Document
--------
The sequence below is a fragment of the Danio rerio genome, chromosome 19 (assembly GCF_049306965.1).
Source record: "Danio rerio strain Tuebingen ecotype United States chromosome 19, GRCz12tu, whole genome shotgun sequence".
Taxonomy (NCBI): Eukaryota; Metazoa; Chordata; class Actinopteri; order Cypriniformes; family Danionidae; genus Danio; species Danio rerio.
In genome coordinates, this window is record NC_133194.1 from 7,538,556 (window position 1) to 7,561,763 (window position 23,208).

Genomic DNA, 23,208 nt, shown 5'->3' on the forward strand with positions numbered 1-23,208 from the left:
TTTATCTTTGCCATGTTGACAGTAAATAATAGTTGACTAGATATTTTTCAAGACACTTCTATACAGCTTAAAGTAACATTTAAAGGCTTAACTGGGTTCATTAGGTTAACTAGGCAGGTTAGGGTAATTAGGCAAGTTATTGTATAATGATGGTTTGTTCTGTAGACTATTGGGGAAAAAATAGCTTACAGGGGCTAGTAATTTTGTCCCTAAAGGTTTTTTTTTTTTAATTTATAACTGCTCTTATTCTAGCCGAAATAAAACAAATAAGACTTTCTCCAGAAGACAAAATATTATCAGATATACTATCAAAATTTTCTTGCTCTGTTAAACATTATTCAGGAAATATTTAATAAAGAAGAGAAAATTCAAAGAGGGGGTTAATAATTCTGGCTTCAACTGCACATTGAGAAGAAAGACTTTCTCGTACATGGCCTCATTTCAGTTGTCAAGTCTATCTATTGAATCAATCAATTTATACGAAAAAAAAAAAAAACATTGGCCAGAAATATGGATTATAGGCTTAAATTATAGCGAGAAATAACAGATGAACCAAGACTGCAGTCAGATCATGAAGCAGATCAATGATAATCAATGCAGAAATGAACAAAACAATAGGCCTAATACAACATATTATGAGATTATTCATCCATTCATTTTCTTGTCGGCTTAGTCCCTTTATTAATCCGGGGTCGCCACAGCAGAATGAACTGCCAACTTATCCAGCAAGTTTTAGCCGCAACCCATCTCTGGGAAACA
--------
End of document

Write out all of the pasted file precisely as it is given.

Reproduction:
The sequence below is a fragment of the Danio rerio genome, chromosome 19 (assembly GCF_049306965.1).
Source record: "Danio rerio strain Tuebingen ecotype United States chromosome 19, GRCz12tu, whole genome shotgun sequence".
Taxonomy (NCBI): Eukaryota; Metazoa; Chordata; class Actinopteri; order Cypriniformes; family Danionidae; genus Danio; species Danio rerio.
In genome coordinates, this window is record NC_133194.1 from 7,538,556 (window position 1) to 7,561,763 (window position 23,208).

Genomic DNA, 23,208 nt, shown 5'->3' on the forward strand with positions numbered 1-23,208 from the left:
TTTATCTTTGCCATGTTGACAGTAAATAATAGTTGACTAGATATTTTTCAAGACACTTCTATACAGCTTAAAGTAACATTTAAAGGCTTAACTGGGTTCATTAGGTTAACTAGGCAGGTTAGGGTAATTAGGCAAGTTATTGTATAATGATGGTTTGTTCTGTAGACTATTGGGGAAAAAATAGCTTACAGGGGCTAGTAATTTTGTCCCTAAAGGTTTTTTTTTTTTAATTTATAACTGCTCTTATTCTAGCCGAAATAAAACAAATAAGACTTTCTCCAGAAGACAAAATATTATCAGATATACTATCAAAATTTTCTTGCTCTGTTAAACATTATTCAGGAAATATTTAATAAAGAAGAGAAAATTCAAAGAGGGGGTTAATAATTCTGGCTTCAACTGCACATTGAGAAGAAAGACTTTCTCGTACATGGCCTCATTTCAGTTGTCAAGTCTATCTATTGAATCAATCAATTTATACGAAAAAAAAAAAAAACATTGGCCAGAAATATGGATTATAGGCTTAAATTATAGCGAGAAATAACAGATGAACCAAGACTGCAGTCAGATCATGAAGCAGATCAATGATAATCAATGCAGAAATGAACAAAACAATAGGCCTAATACAACATATTATGAGATTATTCATCCATTCATTTTCTTGTCGGCTTAGTCCCTTTATTAATCCGGGGTCGCCACAGCAGAATGAACTGCCAACTTATCCAGCAAGTTTTAGCCGCAACCCATCTCTGGGAAACA